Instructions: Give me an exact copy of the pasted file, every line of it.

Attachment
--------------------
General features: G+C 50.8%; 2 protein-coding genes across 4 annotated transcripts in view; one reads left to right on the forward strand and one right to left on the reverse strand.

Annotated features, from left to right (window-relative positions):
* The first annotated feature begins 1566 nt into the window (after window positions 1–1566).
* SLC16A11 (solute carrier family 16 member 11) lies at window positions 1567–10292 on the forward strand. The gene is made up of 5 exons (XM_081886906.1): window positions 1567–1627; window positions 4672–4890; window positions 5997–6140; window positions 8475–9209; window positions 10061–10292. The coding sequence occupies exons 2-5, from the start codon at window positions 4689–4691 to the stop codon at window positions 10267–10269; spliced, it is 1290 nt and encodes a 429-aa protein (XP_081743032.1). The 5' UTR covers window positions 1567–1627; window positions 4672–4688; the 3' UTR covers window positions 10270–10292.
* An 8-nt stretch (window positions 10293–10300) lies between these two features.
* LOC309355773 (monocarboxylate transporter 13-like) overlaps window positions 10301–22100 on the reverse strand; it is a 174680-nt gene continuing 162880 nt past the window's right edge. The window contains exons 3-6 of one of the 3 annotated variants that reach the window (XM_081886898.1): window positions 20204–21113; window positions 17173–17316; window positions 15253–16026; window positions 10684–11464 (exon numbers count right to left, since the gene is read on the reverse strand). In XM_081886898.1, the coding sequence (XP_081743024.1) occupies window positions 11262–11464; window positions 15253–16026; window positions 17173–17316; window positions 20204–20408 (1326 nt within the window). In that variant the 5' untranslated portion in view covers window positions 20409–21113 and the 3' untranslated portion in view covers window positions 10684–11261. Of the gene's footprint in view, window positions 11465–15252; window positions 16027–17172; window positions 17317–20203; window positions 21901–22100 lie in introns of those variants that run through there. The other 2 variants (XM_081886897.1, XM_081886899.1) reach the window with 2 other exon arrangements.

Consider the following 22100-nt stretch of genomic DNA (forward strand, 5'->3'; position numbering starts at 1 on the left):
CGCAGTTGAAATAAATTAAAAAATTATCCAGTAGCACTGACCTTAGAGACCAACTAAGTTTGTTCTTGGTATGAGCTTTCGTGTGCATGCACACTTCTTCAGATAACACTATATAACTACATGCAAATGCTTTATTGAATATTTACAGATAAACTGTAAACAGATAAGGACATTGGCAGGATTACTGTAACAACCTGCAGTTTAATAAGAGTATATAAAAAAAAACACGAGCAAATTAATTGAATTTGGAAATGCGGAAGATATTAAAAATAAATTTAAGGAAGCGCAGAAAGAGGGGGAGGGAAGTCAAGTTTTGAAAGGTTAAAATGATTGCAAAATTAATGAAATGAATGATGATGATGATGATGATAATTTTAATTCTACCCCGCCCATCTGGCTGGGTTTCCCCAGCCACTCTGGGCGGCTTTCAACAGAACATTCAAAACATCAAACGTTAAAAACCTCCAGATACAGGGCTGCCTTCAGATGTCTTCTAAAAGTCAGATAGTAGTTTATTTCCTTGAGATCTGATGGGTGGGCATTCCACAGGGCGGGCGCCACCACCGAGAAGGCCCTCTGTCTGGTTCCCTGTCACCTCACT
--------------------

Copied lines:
General features: G+C 50.8%; 2 protein-coding genes across 4 annotated transcripts in view; one reads left to right on the forward strand and one right to left on the reverse strand.

Annotated features, from left to right (window-relative positions):
* The first annotated feature begins 1566 nt into the window (after window positions 1–1566).
* SLC16A11 (solute carrier family 16 member 11) lies at window positions 1567–10292 on the forward strand. The gene is made up of 5 exons (XM_081886906.1): window positions 1567–1627; window positions 4672–4890; window positions 5997–6140; window positions 8475–9209; window positions 10061–10292. The coding sequence occupies exons 2-5, from the start codon at window positions 4689–4691 to the stop codon at window positions 10267–10269; spliced, it is 1290 nt and encodes a 429-aa protein (XP_081743032.1). The 5' UTR covers window positions 1567–1627; window positions 4672–4688; the 3' UTR covers window positions 10270–10292.
* An 8-nt stretch (window positions 10293–10300) lies between these two features.
* LOC309355773 (monocarboxylate transporter 13-like) overlaps window positions 10301–22100 on the reverse strand; it is a 174680-nt gene continuing 162880 nt past the window's right edge. The window contains exons 3-6 of one of the 3 annotated variants that reach the window (XM_081886898.1): window positions 20204–21113; window positions 17173–17316; window positions 15253–16026; window positions 10684–11464 (exon numbers count right to left, since the gene is read on the reverse strand). In XM_081886898.1, the coding sequence (XP_081743024.1) occupies window positions 11262–11464; window positions 15253–16026; window positions 17173–17316; window positions 20204–20408 (1326 nt within the window). In that variant the 5' untranslated portion in view covers window positions 20409–21113 and the 3' untranslated portion in view covers window positions 10684–11261. Of the gene's footprint in view, window positions 11465–15252; window positions 16027–17172; window positions 17317–20203; window positions 21901–22100 lie in introns of those variants that run through there. The other 2 variants (XM_081886897.1, XM_081886899.1) reach the window with 2 other exon arrangements.

Consider the following 22100-nt stretch of genomic DNA (forward strand, 5'->3'; position numbering starts at 1 on the left):
CGCAGTTGAAATAAATTAAAAAATTATCCAGTAGCACTGACCTTAGAGACCAACTAAGTTTGTTCTTGGTATGAGCTTTCGTGTGCATGCACACTTCTTCAGATAACACTATATAACTACATGCAAATGCTTTATTGAATATTTACAGATAAACTGTAAACAGATAAGGACATTGGCAGGATTACTGTAACAACCTGCAGTTTAATAAGAGTATATAAAAAAAAACACGAGCAAATTAATTGAATTTGGAAATGCGGAAGATATTAAAAATAAATTTAAGGAAGCGCAGAAAGAGGGGGAGGGAAGTCAAGTTTTGAAAGGTTAAAATGATTGCAAAATTAATGAAATGAATGATGATGATGATGATGATAATTTTAATTCTACCCCGCCCATCTGGCTGGGTTTCCCCAGCCACTCTGGGCGGCTTTCAACAGAACATTCAAAACATCAAACGTTAAAAACCTCCAGATACAGGGCTGCCTTCAGATGTCTTCTAAAAGTCAGATAGTAGTTTATTTCCTTGAGATCTGATGGGTGGGCATTCCACAGGGCGGGCGCCACCACCGAGAAGGCCCTCTGTCTGGTTCCCTGTCACCTCACT